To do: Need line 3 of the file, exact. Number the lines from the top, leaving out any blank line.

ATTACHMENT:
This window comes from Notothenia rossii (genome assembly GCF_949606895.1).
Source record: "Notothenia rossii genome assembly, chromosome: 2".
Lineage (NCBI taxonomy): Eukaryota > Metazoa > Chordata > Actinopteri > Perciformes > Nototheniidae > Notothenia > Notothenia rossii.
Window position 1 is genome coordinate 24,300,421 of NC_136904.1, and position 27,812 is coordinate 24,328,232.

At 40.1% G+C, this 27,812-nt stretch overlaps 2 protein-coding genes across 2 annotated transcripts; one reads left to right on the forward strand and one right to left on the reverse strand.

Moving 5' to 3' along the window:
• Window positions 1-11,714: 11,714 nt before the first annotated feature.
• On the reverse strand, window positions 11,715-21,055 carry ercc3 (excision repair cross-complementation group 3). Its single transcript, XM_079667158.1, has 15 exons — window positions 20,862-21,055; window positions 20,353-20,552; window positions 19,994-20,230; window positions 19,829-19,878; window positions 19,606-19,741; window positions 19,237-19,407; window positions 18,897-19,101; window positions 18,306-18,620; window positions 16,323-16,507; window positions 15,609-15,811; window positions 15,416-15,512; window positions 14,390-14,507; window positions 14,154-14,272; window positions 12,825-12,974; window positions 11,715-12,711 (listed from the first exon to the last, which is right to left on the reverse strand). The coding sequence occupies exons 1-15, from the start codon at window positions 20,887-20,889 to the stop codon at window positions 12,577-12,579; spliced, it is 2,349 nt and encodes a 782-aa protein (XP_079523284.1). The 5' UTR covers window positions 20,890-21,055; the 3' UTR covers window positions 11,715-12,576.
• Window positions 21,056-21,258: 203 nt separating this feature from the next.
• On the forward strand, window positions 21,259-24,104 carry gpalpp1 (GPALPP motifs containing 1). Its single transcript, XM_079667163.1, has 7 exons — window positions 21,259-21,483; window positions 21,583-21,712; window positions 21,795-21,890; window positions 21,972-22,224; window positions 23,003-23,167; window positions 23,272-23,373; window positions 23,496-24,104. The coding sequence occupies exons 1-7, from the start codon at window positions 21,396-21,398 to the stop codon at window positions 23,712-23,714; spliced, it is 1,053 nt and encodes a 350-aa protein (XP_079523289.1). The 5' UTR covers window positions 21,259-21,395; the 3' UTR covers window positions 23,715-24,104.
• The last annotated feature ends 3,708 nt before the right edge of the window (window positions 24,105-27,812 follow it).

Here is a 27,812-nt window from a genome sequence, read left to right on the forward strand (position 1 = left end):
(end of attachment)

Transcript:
Lineage (NCBI taxonomy): Eukaryota > Metazoa > Chordata > Actinopteri > Perciformes > Nototheniidae > Notothenia > Notothenia rossii.